Mindfulness is a way of being that can drastically change your mood and how you see the world.  But how do we become more mindful?

We are often told to set aside a time and place to practice mindfulness, which is of course fantastic – if it actually happens.  But more often than not, we are “too busy” to sit down and do what we perceive as “nothing”.  The old saying “If you have time, meditate for 30 minutes; if you don’t have time, meditate for one hour” rings particularly true today, but nonetheless, many people won’t manage to carve time out of their busy days.

However, we can practice mindfulness any time, anywhere, because it really boils down to one thing – paying attention.  Put simply, mindfulness is the practice of paying attention. It means cultivating awareness not only of your surroundings but your internal landscape.

Unfortunately this is not something that happens automatically.  Many of us go through a substantial part of our day on “autopilot” simply because we tend to repeat similar activities on most days.  In order to become more mindful we therefore need to remind ourselves to be mindful.  It is a constant, ongoing practice and needs to be cultivated.

These are 3 simple things we can pay attention to – be more mindful of – every day in order to cultivate mindfulness:

THE BREATH:  Our breath is our very first warning sign that something is amiss. Short of breath? Yawning? Holding your breath?  When resting, these changes in breathing pattern point to the fact that something else is going on. Whenever something happens to us, our regular, smooth breath is the first thing that goes out of the window.  By paying attention to our breathing pattern, we can therefore become aware of other, underlying conditions that we had not consciously taken note of before.

WHEN: Throughout the day, observe your breath when:  Someone cuts you off in traffic.  You are about to have a difficult conversation.  Someone does something that you perceive as hurtful.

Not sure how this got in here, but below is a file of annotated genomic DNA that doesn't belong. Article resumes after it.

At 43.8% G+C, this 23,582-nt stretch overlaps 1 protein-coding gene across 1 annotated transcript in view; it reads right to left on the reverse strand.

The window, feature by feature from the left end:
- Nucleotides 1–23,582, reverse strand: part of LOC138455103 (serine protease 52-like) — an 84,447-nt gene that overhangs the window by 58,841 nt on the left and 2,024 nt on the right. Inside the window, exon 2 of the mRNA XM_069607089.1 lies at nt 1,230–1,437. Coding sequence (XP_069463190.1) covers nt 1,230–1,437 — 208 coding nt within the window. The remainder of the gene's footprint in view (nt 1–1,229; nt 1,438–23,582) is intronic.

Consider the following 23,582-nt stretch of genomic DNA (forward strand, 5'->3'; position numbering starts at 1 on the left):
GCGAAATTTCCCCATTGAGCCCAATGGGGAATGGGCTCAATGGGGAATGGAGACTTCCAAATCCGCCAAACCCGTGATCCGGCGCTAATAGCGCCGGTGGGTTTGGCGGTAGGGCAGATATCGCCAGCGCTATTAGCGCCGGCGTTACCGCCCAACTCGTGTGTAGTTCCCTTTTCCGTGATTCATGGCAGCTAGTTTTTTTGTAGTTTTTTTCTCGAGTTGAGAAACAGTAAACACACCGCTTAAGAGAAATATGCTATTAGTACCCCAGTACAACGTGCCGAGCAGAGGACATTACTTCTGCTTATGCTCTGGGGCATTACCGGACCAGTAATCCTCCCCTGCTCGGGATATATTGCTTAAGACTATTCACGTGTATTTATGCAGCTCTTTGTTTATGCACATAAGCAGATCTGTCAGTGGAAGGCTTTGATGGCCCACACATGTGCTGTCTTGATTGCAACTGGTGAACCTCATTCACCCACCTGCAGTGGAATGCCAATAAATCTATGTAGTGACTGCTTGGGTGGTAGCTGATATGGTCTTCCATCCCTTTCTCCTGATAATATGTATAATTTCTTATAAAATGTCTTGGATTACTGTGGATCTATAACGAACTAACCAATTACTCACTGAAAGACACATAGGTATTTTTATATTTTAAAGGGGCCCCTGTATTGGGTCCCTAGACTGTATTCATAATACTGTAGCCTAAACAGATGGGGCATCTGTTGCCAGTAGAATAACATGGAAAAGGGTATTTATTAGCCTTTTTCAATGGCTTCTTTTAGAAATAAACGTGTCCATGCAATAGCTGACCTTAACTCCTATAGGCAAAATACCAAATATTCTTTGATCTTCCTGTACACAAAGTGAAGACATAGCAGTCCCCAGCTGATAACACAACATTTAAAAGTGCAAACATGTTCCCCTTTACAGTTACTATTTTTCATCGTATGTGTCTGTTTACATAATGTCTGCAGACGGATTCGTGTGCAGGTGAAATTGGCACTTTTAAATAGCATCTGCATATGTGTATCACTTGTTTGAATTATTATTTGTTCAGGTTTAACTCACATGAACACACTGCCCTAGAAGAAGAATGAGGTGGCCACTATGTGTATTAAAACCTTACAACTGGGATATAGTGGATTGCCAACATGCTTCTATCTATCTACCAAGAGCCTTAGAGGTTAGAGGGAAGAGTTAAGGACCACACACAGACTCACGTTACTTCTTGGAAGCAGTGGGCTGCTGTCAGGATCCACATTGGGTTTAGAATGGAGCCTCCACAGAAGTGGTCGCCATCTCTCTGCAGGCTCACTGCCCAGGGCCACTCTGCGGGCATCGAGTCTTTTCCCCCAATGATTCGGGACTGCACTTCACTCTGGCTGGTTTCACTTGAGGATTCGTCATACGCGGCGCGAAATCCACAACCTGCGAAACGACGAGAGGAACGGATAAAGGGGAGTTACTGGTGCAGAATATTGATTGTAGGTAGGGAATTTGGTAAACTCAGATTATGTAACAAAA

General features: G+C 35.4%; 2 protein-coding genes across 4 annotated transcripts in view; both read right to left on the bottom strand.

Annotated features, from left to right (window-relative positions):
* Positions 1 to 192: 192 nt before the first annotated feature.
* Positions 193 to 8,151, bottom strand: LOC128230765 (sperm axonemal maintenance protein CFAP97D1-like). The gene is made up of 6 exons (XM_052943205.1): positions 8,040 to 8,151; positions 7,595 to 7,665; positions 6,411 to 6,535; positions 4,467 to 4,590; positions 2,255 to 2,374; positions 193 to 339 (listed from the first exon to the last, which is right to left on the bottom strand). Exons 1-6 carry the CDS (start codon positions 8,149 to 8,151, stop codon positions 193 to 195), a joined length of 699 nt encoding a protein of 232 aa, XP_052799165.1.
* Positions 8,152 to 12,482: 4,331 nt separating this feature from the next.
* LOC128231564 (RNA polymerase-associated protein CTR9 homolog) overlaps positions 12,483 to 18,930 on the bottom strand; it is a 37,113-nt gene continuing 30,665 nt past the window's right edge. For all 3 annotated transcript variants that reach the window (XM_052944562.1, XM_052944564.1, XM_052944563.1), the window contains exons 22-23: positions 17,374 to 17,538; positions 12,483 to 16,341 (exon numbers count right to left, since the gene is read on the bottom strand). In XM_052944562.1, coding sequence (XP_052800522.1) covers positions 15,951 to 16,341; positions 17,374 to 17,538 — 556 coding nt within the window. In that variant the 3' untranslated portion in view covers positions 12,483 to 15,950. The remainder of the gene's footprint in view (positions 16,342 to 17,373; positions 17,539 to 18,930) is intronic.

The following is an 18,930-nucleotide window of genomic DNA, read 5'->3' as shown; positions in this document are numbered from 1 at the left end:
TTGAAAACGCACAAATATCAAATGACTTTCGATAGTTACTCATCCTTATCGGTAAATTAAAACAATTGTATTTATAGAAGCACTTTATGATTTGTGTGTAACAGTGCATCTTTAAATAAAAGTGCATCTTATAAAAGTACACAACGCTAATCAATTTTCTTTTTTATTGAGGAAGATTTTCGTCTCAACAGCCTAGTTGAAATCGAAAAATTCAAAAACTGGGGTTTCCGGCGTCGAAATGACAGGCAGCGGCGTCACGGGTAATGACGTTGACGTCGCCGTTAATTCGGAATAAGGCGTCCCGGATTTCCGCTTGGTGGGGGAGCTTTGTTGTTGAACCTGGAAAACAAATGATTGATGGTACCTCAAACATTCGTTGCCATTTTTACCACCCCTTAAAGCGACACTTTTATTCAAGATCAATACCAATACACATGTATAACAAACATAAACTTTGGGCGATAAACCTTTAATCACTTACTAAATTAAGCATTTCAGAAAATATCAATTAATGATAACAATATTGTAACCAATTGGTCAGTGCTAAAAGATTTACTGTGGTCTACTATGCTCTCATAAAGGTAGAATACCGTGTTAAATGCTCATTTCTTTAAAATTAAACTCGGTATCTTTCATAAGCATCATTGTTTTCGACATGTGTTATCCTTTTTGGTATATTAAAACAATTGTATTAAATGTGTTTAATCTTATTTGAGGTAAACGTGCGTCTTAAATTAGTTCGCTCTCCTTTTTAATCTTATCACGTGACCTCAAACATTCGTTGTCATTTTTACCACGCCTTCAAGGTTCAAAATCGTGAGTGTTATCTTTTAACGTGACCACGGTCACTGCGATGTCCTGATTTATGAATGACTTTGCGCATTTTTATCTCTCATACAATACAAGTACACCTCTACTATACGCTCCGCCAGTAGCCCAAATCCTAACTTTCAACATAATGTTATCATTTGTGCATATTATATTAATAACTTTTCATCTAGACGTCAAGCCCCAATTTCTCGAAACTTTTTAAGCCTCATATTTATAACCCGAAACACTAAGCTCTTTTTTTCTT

HOW: Observe how your breath changes.  Does it become fast or very flat?  Are you holding your breath? Make a conscious effort to maintain a steady breathing pattern while facing a challenging situation.  Observe how this will change the way you feel about the situation.

FACIAL EXPRESSIONS:  Our faces reveal our emotions.  The following practice is not about hiding emotions, but about observing how your facial expressions change and what might be the underlying cause – which can then be addressed.

WHEN: Whenever you remember.

HOW: Mentally scan your face. Do you hold tension? Is the space between the eyebrows relaxed? Is your forehead relaxed? Your tongue? Your jaw? Jaw-clenching, cheek-biting and eyebrow-raising are very common and often go unnoticed, until you start being mindful of these patterns.  Use these facial signs as warning lights telling you that there is something else you should become mindful of.

THOUGHT PATTERNS:  (aka. the stories we tell ourselves): Our mind never stands still and many thoughts are actually loops.  We tend to tell ourselves the same stories about who we are in this world and how others see us.  Whenever something happens that aligns with our thought loops, we use this to confirm our existing view and therefore reinforce the pattern.  To break the cycle we have to become mindful of the fact that there even is a cycle.

WHEN: Whenever we can remember, but particularly in a situation that seems to reinforce our view of the world and ourselves.

HOW: The stories we tell ourselves are stories that we have made up.  One of my meditation teachers used to say: “We believe everything we think”. It made people laugh, because it is true. We need to try and accept that our view of ourselves is just one view, and not necessarily the most accurate one.  Breaking through these loops takes time, practice and ideally an experienced teacher who can provide guidance. However, one of the first steps is becoming mindful of the internal “programmes” we are running, and that we have the power to rewrite them.

Photo by Max van den Oetelaar on Unsplash

By: Andrea Leber

Andrea is a travel & wellness journalist and yoga guide publisher with 15+ years experience in the publishing industry.  Having lived in 6 countries on 3 continents, she currently enjoys life in Australia and soaks up inspiring ideas in India.  On her website andrealeber.com you’ll find stories that inspire and empower you to live, not just exist.  Follow Andrea on Google+, send her a Tweet @AndreaLeber or download your free 50+ page ‘Best of Yoga’ guide to Melbourne here: http://andrealeber.com/bestofyoga 

Andrea Leber